December 19, 2019  |  Updated January 7, 2020

Native Americans and the Threat of Computational Propaganda

By Saiph Savage, Eber Betanzos and Amy Ruckes

Disruptive social media accounts are appropriating images related to Native Americans and exploiting them through computational propaganda. Online accounts are weaponizing Native names and concepts to create divisive content to troll politicians and promote a particular political agenda. This online propaganda is likely influencing electoral participation, encouraging social division, and inflaming protests. Despite the growth of this type of content, research has been limited to Native American social media use and not possible exploitation. The normalization of racism against Native Americans has possibly contributed to this propaganda going unnoticed within society.

Data to analyze this topic was collected using political social media content that integrated Native American names and cultural references. Initial observations of how Native American issues are exploited for political agendas pointed to three types of computational propaganda, which included Native American cultural references: using Native American identity to attack political opponents; weaponizing economic concerns of Native American Tribal Nations; utilizing Indigenous identity for anti-immigration propaganda.

Attack Political Opponents via Native American Identity

Collected data identified social media accounts appropriating the identity of Native Americans (native names, clothing, imagery) to portray political actors in a negative light. Native identity was used in political propaganda attacking Elizabeth Warren’s first political campaign. The propaganda aimed to ridicule her by labelling her a fake. The online weaponization of Native identity began in May 2012 and has resulted in ceaseless political attacks, various derogatory hashtags (e.g., #Fauxcahontas, #Liewatha, #MeSioux), and racist memes such as:

 

 

Media outlets such as Breitbart and FOX News, as well as comedians, have also mimicked the trolling and used it for laughs. While Senator Elizabeth Warren was the initial recipient of the weaponization of Native identity for political propaganda, the association of Native identity with being fake has resulted in trolling of President Donald Trump with the hashtag #Brokeahontas in order to convey the message of him being a fake billionaire. Media figures have also mimicked the trolling by using this hashtag for laughs, e.g., Bill Maher, resulting in a worldwide Twitter trending topic.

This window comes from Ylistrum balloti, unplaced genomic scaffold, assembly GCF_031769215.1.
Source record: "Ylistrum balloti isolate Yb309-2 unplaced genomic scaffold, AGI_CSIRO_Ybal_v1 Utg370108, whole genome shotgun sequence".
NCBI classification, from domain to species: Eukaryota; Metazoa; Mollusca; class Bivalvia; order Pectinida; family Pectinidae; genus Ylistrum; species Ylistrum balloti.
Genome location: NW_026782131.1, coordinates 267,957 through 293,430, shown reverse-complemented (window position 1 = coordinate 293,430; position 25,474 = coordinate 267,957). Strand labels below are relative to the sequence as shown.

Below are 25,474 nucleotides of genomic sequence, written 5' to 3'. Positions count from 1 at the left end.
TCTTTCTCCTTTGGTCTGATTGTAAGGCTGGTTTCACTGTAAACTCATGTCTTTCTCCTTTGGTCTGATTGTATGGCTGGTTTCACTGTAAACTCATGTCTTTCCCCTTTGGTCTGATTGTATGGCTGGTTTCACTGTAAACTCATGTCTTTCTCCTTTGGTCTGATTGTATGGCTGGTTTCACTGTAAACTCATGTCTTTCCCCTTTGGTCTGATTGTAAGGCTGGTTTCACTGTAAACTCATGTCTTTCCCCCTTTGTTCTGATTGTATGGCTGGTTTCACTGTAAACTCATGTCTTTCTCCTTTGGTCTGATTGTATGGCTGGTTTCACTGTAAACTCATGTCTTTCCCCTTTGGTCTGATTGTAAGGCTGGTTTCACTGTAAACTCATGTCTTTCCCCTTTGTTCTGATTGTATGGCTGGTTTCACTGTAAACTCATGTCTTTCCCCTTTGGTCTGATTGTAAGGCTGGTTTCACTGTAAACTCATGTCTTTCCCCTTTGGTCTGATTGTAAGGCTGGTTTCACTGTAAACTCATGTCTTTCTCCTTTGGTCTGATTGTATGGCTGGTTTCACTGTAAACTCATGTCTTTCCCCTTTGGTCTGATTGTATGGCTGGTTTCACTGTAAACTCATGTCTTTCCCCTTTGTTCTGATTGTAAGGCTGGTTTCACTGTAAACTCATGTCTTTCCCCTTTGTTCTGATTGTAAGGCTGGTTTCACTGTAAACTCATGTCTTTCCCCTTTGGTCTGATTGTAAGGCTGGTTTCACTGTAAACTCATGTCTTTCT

View this post on Instagram

 

#brokeahontas

A post shared by @RobIsrael (@robisrael) on

 

Using the analyzation tool Hashtagify, the utilization of hashtags surrounding politicians Senator Warren (#fauxcahontas) and President Trump (#brokeahontas) can be analyzed with the following insights:

  1.     Top influencers were politically partisan.
  • #fauxcahontas was promoted by @michellemalkin (Conservative American political commentator), @RealJamesWoods (American actor known to share viral pro-Republican content), and @DonaldTrumpJr (son of President Donald Trump and campaign surrogate).
  • #brokeahontas was promoted by @TheRickWilson (Republican political strategist and Trump critic since 2010), @RawStory (left-wing partisan news organization which gained internet prominence during the 2016 campaign), and @SayHummingbird (Twitter account leading the “resistance against Trump”)
  1. Hashtag promotion was primarily conducted by accounts within the United States. However, there was some sharing activity from foreign entities for the hashtags #Fauxcahontas and #Brokeahontas, indicating involvement from Russia. One possible explanation for the foreign activity could be paid bots or trolls from bot farms in this region. It is important to note, however, that the related hashtags of #Liewatha and #Mesioux (which were similarly used to attack Senator Warren via Native American identity)  demonstrated no activity from Russia.

  1. Evidence of Hashtag Hijacking. #Brokeahontas usually appeared with #Trump, #MAGA, and #LiarInChief; while #Fauxcahontas appeared with #MAGA, #Liewatha, and #ElizabethWarren. One of the most popular tweets came from @realJamesWoods who hijacked the Trending Topic hashtag of #GuiltyPleasure to share a tweet related to Elizabeth Warren and her Native American identity (this behavior was also present on Facebook). Interestingly, the association of #MAGA with the hashtags didn’t fall along partisan lines (possible explanations might be trending potential, foreign actors, or White nationalism).